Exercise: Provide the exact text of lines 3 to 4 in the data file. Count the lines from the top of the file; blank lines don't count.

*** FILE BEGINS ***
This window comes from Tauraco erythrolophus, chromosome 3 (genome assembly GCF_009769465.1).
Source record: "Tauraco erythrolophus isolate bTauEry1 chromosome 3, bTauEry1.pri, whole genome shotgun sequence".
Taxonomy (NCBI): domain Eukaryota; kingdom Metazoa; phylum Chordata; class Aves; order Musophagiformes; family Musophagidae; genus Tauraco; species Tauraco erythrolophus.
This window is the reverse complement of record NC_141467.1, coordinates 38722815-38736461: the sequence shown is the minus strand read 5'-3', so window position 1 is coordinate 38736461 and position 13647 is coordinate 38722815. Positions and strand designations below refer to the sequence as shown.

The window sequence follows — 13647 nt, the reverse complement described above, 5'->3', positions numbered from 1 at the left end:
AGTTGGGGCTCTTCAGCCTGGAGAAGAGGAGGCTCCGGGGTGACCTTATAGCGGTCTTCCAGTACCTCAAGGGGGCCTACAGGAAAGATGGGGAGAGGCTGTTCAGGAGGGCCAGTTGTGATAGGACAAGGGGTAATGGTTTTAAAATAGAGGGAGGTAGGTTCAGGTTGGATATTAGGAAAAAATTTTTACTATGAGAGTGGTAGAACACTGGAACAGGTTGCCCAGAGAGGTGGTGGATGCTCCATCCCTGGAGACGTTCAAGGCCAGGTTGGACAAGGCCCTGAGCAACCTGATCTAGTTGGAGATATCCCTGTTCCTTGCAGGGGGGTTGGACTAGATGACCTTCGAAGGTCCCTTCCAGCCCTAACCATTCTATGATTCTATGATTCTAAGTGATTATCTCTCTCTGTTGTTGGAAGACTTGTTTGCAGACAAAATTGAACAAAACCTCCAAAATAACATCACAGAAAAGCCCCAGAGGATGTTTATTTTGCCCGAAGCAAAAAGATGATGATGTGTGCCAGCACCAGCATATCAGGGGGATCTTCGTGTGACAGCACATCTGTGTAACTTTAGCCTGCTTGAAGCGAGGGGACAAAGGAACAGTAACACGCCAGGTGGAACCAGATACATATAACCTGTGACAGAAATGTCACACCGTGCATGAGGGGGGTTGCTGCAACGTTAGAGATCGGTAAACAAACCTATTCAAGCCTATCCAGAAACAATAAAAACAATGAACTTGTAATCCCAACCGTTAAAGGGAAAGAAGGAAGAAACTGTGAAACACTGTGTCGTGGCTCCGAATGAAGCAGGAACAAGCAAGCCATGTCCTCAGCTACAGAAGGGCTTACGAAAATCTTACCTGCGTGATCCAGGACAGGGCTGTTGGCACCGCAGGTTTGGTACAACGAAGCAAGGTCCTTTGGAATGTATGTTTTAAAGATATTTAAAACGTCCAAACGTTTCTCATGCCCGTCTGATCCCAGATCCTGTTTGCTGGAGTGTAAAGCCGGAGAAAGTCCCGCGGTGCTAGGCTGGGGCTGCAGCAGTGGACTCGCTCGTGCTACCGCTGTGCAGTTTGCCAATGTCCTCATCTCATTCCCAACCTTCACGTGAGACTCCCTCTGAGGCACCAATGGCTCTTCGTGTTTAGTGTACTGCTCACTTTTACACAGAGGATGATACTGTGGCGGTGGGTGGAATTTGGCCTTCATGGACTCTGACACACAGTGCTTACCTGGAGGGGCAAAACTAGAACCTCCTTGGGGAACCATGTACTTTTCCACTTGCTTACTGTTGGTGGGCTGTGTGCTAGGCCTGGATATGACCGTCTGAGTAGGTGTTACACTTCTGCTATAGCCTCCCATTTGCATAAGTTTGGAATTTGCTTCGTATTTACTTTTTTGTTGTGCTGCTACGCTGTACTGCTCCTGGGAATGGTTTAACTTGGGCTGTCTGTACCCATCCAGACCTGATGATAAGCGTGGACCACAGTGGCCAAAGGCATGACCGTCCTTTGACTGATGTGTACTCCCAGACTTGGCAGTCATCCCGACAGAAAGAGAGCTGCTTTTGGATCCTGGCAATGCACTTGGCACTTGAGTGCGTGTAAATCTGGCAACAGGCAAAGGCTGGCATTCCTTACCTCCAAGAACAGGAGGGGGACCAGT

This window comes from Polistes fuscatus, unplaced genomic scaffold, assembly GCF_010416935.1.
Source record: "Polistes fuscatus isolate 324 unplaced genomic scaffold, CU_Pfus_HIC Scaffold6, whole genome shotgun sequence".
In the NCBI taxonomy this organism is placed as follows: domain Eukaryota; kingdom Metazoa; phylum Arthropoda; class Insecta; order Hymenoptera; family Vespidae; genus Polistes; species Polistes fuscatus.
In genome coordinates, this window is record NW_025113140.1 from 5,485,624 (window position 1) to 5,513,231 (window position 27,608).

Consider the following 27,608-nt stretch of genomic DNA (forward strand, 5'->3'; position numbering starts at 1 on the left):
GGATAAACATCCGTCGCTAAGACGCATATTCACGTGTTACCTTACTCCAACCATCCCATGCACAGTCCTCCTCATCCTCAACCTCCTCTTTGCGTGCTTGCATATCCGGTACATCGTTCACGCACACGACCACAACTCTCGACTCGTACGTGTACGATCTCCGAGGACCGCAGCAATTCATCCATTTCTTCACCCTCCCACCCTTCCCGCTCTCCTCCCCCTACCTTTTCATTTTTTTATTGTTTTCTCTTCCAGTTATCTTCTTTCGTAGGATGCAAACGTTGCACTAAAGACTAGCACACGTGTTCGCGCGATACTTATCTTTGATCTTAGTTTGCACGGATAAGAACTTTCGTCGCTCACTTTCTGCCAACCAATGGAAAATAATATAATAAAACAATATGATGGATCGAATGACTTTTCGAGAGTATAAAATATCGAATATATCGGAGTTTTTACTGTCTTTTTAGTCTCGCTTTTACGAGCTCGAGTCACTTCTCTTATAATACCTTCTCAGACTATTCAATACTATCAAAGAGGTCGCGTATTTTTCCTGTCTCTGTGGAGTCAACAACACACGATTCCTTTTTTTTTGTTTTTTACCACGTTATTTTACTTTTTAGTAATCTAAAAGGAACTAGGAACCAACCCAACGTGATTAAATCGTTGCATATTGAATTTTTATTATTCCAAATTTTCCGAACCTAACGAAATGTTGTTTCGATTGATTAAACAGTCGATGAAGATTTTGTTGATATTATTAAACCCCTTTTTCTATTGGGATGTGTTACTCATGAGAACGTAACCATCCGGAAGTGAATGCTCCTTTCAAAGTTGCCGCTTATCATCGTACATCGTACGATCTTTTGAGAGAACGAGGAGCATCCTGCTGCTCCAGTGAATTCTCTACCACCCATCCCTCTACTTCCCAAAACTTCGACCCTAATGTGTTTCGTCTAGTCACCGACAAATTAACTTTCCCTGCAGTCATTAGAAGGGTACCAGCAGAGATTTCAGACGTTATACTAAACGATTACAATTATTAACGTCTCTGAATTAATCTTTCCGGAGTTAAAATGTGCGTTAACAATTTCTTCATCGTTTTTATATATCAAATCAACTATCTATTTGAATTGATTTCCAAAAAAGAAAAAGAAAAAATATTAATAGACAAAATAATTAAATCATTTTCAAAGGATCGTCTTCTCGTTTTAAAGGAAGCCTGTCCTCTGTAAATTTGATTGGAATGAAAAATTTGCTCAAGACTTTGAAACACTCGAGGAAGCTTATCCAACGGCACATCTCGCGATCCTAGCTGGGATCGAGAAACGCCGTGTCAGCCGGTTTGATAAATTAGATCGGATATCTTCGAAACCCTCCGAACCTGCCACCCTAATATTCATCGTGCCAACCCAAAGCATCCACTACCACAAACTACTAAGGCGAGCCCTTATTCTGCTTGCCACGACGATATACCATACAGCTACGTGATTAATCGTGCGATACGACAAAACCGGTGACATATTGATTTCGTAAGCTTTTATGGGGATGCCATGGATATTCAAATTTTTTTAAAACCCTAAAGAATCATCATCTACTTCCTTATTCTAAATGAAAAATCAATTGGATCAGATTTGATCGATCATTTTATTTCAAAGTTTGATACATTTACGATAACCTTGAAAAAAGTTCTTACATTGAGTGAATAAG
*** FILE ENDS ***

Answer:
Taxonomy (NCBI): domain Eukaryota; kingdom Metazoa; phylum Chordata; class Aves; order Musophagiformes; family Musophagidae; genus Tauraco; species Tauraco erythrolophus.
This window is the reverse complement of record NC_141467.1, coordinates 38722815-38736461: the sequence shown is the minus strand read 5'-3', so window position 1 is coordinate 38736461 and position 13647 is coordinate 38722815. Positions and strand designations below refer to the sequence as shown.